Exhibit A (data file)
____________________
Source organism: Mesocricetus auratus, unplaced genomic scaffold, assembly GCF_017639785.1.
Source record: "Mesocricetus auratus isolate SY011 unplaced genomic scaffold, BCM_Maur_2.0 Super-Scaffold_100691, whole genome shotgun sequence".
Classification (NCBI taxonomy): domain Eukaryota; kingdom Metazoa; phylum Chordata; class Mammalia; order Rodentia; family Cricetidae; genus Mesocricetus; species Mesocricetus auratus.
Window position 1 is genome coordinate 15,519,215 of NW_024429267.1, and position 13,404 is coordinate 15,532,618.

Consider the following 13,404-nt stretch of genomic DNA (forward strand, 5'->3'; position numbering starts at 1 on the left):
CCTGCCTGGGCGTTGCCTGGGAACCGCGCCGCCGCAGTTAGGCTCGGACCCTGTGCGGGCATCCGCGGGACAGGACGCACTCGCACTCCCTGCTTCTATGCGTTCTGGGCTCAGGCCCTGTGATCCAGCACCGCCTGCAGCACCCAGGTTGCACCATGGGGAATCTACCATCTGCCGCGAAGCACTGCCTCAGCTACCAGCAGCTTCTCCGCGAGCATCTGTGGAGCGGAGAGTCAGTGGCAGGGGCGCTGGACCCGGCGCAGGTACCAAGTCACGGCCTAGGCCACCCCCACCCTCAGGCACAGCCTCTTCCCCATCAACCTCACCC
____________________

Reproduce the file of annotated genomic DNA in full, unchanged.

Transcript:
Source organism: Mesocricetus auratus, unplaced genomic scaffold, assembly GCF_017639785.1.
Source record: "Mesocricetus auratus isolate SY011 unplaced genomic scaffold, BCM_Maur_2.0 Super-Scaffold_100691, whole genome shotgun sequence".
Classification (NCBI taxonomy): domain Eukaryota; kingdom Metazoa; phylum Chordata; class Mammalia; order Rodentia; family Cricetidae; genus Mesocricetus; species Mesocricetus auratus.
Window position 1 is genome coordinate 15,519,215 of NW_024429267.1, and position 13,404 is coordinate 15,532,618.

Consider the following 13,404-nt stretch of genomic DNA (forward strand, 5'->3'; position numbering starts at 1 on the left):
CCTGCCTGGGCGTTGCCTGGGAACCGCGCCGCCGCAGTTAGGCTCGGACCCTGTGCGGGCATCCGCGGGACAGGACGCACTCGCACTCCCTGCTTCTATGCGTTCTGGGCTCAGGCCCTGTGATCCAGCACCGCCTGCAGCACCCAGGTTGCACCATGGGGAATCTACCATCTGCCGCGAAGCACTGCCTCAGCTACCAGCAGCTTCTCCGCGAGCATCTGTGGAGCGGAGAGTCAGTGGCAGGGGCGCTGGACCCGGCGCAGGTACCAAGTCACGGCCTAGGCCACCCCCACCCTCAGGCACAGCCTCTTCCCCATCAACCTCACCC